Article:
THE boss of civil servants’ union PASYDY said on Tuesday his members would give the government a chance to discuss an alternative solution to a finance ministry proposal to decrease extra pay for working night shifts, weekends and national holidays.
Glafcos Hadjipetrou said PASYDY would meet the finance ministry to discuss overtime payment and shift allowances for its members. He did not specify when.
The finance ministry proposed this week to reduce by 50 per cent civil servants’ extra pay for working night shifts, weekends and national holidays, rejecting an earlier option of abolishing it altogether. The move – which aims to keep the 2014 budget in line – would need to be approved by parliament to go into effect in January 2014.
Briefing the press after a meeting with stakeholders, Hadjipetrou said the goal was to find a bearable solution: “not fair, because there is no fair solution, but [one] workers can take,” he said.
He said that any action the unions take will be “collective”.
“We are not a disorderly army,” he said.
“There is a lot of bitterness, there is a lot of pressure, but I think up until now we have not been undisciplined or disorderly.”
The aim was to reach consensus with the government and achieve a “significant improvement in the proposal,” he said.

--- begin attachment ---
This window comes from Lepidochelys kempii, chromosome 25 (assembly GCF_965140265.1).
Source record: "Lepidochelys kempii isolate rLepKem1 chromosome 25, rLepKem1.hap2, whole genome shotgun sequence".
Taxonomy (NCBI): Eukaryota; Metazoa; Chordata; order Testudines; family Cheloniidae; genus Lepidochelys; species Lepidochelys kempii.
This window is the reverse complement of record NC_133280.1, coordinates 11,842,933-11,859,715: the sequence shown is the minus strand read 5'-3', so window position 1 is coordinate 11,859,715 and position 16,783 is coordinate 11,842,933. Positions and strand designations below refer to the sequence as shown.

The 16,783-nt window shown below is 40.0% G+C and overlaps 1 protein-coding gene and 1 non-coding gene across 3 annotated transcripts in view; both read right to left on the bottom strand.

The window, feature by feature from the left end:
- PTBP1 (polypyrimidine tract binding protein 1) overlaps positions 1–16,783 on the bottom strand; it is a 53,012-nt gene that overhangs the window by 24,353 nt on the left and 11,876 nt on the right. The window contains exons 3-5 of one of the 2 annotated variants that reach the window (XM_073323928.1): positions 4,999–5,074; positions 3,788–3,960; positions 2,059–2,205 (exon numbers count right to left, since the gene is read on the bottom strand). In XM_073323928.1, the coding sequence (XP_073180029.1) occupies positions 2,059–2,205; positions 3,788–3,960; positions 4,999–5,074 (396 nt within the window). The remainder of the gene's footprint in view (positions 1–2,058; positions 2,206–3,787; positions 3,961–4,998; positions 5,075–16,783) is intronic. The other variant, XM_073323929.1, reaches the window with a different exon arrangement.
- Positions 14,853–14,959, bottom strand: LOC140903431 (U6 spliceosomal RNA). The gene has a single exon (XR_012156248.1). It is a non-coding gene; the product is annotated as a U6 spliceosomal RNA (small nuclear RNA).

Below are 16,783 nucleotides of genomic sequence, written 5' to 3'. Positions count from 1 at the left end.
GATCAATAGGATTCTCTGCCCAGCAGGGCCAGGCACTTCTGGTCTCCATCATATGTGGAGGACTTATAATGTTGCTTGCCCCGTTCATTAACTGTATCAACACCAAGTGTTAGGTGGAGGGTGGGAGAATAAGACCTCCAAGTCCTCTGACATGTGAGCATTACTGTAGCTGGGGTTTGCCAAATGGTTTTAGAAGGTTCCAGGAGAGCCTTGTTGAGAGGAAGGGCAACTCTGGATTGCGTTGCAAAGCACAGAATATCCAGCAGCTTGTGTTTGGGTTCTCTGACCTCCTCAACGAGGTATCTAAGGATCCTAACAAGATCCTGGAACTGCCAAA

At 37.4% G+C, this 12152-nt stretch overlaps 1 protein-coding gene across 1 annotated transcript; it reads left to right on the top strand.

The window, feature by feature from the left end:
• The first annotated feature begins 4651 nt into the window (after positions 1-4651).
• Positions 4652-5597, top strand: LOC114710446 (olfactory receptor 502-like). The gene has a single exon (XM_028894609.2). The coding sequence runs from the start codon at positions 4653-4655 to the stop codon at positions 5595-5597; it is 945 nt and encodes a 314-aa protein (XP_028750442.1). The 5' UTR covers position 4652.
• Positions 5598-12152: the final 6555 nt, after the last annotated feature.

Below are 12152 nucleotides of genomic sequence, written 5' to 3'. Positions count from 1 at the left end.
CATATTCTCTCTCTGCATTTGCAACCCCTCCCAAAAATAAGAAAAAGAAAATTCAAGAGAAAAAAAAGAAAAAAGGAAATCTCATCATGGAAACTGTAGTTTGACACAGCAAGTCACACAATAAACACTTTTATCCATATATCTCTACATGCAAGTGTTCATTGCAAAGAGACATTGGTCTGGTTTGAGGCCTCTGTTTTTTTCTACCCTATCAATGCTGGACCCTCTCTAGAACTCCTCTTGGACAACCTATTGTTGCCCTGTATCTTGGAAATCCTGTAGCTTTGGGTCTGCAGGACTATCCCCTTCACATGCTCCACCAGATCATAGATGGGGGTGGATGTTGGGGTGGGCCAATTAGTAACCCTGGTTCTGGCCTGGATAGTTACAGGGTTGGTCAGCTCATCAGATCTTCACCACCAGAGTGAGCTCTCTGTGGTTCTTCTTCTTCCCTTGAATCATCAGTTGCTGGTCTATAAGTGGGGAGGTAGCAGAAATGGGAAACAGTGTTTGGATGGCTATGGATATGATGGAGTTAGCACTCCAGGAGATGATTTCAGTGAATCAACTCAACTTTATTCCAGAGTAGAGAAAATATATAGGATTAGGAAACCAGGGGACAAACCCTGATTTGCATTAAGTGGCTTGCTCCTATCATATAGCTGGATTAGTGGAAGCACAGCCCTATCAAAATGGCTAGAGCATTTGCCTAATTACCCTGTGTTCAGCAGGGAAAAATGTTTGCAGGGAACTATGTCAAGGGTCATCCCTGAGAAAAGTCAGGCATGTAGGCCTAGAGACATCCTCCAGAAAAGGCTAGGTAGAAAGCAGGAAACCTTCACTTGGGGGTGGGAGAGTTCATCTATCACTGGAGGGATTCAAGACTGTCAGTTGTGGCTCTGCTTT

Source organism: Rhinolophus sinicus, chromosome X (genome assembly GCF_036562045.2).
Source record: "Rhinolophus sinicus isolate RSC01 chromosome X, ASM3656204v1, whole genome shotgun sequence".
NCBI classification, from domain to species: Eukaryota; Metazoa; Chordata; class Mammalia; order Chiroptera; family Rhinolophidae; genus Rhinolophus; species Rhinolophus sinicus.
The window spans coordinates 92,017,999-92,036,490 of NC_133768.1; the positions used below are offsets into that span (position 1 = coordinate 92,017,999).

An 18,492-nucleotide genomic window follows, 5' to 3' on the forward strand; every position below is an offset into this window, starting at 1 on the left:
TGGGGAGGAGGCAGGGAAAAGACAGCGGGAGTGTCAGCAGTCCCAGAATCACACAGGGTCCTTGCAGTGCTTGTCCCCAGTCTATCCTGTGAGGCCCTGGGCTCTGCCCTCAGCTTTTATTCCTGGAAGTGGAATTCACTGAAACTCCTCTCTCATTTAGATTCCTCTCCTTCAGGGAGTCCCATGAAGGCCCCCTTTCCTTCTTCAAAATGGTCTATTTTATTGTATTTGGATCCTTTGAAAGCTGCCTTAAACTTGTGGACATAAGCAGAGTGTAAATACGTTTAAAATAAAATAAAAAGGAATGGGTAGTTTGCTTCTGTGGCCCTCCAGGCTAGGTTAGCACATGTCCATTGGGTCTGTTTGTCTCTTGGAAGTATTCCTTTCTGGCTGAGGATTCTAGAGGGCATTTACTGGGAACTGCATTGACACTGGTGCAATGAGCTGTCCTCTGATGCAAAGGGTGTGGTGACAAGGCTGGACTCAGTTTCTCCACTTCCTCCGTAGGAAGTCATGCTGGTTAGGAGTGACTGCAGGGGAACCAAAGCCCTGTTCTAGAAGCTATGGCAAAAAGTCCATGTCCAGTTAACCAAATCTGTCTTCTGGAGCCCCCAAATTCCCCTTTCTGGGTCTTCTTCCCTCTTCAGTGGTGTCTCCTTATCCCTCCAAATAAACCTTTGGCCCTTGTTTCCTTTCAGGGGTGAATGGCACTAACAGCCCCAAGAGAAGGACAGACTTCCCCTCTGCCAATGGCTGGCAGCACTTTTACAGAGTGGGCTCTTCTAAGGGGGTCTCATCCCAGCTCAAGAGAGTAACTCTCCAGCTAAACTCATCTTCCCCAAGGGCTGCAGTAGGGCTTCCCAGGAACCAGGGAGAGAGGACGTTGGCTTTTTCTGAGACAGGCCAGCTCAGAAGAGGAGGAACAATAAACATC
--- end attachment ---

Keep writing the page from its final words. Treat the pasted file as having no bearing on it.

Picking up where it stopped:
Accusing the government of taking unilateral measures without consulting them over the past three years, Hadjipetrou – who has been opposed to austerity measures – said this time there would be “time for discussion”.
He said civil servants have had to accept wage cuts over the years and said that it was not fair that bank executives would get millions of euros in bonuses while a shift worker was being asked to contribute part of his wage.
The nurses union previously decided by ans overwhelming majority to possibly go on strike should the measure pass. The union’s head, Prodromos Argyrides, said the finance ministry was looking to bring down the extra pay to 20 per cent over the standard rate. Nurses’ shift allowance now lies at 24 per cent over the normal hourly rate, following a reduction at the beginning of the year.
As part of its obligations with its lenders and in order to rationalise state expenses, Cyprus authorities have been trying to increase the flexibility of civil servants and reduce overtime pay.